Drew Barrymore has been consistently acting since the age of six, so it’s no surprise that she would be feeling a tad burnt out. Over the past few years, Barrymore has made it a point to explore other ventures beyond acting or producing, with her beauty line Flower Cosmetics and a recent memoir.
“Once I had my kids, it didn’t feel like a sacrifice to not work–it just felt like the right and natural thing to do,” Barrymore says. “My life has changed a lot, and for some reason working in that profession has just been the last thing on my mind. So when I would hear, ‘you need to read this script,’ I’m like, no I don’t and I don’t want to.”
But it was a TV show script about a suburban mom turning into a zombie that finally piqued Barrymore’s interest in acting again–go figure.
“I was like, ‘fuck, this is different–this is good,’” Barrymore says. “And so it incentivized me to sit down and meet with Victor [Fresco] who wrote it.”
Santa Clarita Diet stars Barrymore and Timothy Olyphant as Sheila and Joel Hammond, a married couple that has slipped into something of rut. That is, until Sheila contracts a rare virus that turns her into a flesh-eating zombie. Ironically enough, the situation serves as an awakening of sorts for Sheila, as she reclaims her confidence and joie de vivre, never mind the fact that she has to kill and consume people to do it.
Santa Clarita Diet was more than just an interesting project for Barrymore–it was a role in which she was able to channel the sadness and disappointment in her own life from a fresh divorce, graft it onto Sheila, and, in turn, take back a bit of her own happiness.
“I was like, what if [Sheila] goes full evolution, like crouched Cro-Magnon in the beginning to full erectus, and each episode is another one of those evolutionary stances–its behavioral and it’s attitudinal and it’s getting your confidence back. Those are all things that I would love to happen for me in my personal life so could I parallel that with Sheila,” Barrymore says of developing her character with Fresco.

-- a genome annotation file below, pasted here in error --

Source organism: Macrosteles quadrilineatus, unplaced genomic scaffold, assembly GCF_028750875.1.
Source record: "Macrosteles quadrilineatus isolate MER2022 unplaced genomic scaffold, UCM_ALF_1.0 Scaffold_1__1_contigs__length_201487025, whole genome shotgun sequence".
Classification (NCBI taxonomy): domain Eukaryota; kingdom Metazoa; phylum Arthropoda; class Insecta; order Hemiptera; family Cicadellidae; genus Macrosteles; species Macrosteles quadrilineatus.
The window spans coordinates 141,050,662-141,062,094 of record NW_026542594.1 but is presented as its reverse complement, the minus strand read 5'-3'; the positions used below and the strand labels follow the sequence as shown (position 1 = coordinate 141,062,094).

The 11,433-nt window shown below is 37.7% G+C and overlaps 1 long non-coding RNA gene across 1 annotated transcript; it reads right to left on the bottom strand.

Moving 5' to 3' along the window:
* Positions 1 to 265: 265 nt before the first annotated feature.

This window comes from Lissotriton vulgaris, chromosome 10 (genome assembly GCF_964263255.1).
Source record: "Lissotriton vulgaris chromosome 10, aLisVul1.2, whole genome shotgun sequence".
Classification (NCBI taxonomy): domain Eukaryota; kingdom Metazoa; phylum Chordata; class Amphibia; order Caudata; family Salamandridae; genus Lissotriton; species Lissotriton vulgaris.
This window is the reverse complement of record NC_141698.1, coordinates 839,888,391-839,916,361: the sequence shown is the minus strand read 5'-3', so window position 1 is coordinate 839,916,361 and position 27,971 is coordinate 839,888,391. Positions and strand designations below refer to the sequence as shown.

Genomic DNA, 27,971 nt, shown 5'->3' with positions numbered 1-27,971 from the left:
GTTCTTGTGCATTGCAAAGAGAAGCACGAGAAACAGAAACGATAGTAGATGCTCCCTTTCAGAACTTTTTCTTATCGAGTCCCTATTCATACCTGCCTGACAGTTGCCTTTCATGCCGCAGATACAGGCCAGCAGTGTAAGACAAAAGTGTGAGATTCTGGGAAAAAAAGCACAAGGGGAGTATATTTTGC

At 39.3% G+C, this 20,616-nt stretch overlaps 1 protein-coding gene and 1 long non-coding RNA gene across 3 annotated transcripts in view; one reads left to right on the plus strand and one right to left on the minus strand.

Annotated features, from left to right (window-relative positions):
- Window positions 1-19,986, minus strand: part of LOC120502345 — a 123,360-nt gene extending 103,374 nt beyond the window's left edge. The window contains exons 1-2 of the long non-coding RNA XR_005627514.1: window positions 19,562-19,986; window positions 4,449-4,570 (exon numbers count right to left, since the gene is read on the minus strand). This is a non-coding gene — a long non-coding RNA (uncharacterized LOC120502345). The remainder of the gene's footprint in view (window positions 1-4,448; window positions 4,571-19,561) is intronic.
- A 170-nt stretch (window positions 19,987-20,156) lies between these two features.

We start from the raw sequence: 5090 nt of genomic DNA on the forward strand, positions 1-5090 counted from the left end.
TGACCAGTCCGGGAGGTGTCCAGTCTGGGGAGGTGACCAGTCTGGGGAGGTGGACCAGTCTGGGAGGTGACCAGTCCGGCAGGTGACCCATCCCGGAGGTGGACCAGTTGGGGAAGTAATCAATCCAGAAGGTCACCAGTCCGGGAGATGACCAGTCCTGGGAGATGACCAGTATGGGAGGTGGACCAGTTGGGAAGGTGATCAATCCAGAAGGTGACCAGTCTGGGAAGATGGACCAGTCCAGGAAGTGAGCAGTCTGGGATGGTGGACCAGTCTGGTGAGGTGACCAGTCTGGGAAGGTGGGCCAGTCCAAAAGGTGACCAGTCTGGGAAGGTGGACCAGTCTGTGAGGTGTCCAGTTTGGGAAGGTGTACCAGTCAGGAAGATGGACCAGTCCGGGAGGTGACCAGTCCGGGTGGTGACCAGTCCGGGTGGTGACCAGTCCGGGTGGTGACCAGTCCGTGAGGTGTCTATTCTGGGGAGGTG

“I was in a really shitty place in my life and I got to know [Fresco] well enough where I felt like I could trust him to say I’m in a really dark, lost, sad place and my whole world is falling apart. And your script and writing made me happy and it took me out of my sadness and it made me escape and it was entertaining and it was funny and it made me laugh but it wasn’t vacant comedy. It had a sweetness and a weird optimism.”
Amid the camp, gore, and supernatural, Santa Clarita Diet is rooted in something so familiar, which is ultimately what shook Barrymore out of her personal slump and served as an inspiration to not only say yes to the script but to also branch out into TV, an unfamiliar terrain to her that she admits was a little intimidating .
“You can relate to it because really at the end of the day it’s also about a family and marriage,” Barrymore says. “I grew up with E.T. and Back to the Future and even looking at Stranger Things, if it’s human, I’m going to relate to it lot more. You can give me vampires and zombies and time travel and aliens. But if it’s taking place inside of a home where people are living their daily lives, I just feel like there’s so much more relatability.”